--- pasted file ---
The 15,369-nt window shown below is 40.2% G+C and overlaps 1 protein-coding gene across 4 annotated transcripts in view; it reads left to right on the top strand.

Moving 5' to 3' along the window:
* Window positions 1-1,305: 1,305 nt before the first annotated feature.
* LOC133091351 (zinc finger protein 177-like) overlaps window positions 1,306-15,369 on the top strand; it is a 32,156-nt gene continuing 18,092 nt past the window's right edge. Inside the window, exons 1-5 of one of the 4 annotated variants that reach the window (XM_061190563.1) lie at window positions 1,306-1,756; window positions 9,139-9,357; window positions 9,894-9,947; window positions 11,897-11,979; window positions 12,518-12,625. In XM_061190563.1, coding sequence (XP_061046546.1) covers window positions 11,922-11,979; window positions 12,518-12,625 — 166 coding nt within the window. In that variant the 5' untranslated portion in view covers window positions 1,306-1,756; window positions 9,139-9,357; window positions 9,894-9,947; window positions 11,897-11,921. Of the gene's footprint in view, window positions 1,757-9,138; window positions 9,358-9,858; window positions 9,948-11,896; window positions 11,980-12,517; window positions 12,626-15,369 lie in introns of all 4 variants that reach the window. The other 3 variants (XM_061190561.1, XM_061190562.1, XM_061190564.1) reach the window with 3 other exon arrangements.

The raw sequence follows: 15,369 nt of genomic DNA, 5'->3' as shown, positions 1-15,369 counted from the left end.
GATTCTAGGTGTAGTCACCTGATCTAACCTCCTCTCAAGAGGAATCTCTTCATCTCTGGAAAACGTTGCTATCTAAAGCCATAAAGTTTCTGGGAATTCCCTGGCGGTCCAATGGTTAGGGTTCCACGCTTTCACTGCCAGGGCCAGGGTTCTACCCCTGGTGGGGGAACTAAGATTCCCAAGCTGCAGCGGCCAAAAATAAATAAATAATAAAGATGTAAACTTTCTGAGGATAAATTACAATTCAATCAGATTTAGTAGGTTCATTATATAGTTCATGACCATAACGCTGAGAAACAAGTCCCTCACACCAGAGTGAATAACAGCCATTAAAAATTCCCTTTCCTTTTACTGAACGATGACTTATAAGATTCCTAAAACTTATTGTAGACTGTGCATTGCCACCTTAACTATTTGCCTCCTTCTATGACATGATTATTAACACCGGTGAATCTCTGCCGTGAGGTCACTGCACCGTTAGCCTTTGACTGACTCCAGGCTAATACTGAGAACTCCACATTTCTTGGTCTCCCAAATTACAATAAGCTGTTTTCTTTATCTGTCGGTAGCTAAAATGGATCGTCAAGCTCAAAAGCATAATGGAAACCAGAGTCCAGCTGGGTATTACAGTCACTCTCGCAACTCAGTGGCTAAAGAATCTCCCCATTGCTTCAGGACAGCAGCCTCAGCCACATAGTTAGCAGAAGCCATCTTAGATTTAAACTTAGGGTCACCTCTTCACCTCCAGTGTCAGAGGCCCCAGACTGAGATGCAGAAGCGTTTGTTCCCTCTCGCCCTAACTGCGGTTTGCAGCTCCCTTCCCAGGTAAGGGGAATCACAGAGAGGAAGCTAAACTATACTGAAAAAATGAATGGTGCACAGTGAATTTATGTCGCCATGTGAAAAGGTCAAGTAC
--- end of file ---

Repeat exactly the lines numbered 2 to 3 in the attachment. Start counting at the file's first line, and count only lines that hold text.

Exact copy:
Moving 5' to 3' along the window:
* Window positions 1-1,305: 1,305 nt before the first annotated feature.